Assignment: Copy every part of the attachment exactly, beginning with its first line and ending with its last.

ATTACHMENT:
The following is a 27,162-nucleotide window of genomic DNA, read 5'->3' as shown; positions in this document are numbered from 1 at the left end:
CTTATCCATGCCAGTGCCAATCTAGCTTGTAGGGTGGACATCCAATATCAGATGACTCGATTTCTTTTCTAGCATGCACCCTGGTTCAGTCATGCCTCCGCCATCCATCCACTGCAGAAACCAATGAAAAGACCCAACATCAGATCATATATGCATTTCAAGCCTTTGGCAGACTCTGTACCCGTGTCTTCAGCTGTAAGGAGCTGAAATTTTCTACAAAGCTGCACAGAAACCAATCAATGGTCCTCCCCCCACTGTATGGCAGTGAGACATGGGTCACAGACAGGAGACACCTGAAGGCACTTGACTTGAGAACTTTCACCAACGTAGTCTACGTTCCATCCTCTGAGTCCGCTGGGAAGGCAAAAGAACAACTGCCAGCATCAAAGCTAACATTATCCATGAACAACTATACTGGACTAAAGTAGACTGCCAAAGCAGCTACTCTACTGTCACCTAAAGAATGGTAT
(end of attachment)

The following is a 27,162-nucleotide window of genomic DNA, read 5'->3' as shown; positions in this document are numbered from 1 at the left end:
CTTATCCATGCCAGTGCCAATCTAGCTTGTAGGGTGGACATCCAATATCAGATGACTCGATTTCTTTTCTAGCATGCACCCTGGTTCAGTCATGCCTCCGCCATCCATCCACTGCAGAAACCAATGAAAAGACCCAACATCAGATCATATATGCATTTCAAGCCTTTGGCAGACTCTGTACCCGTGTCTTCAGCTGTAAGGAGCTGAAATTTTCTACAAAGCTGCACAGAAACCAATCAATGGTCCTCCCCCCACTGTATGGCAGTGAGACATGGGTCACAGACAGGAGACACCTGAAGGCACTTGACTTGAGAACTTTCACCAACGTAGTCTACGTTCCATCCTCTGAGTCCGCTGGGAAGGCAAAAGAACAACTGCCAGCATCAAAGCTAACATTATCCATGAACAACTATACTGGACTAAAGTAGACTGCCAAAGCAGCTACTCTACTGTCACCTAAAGAATGGTAT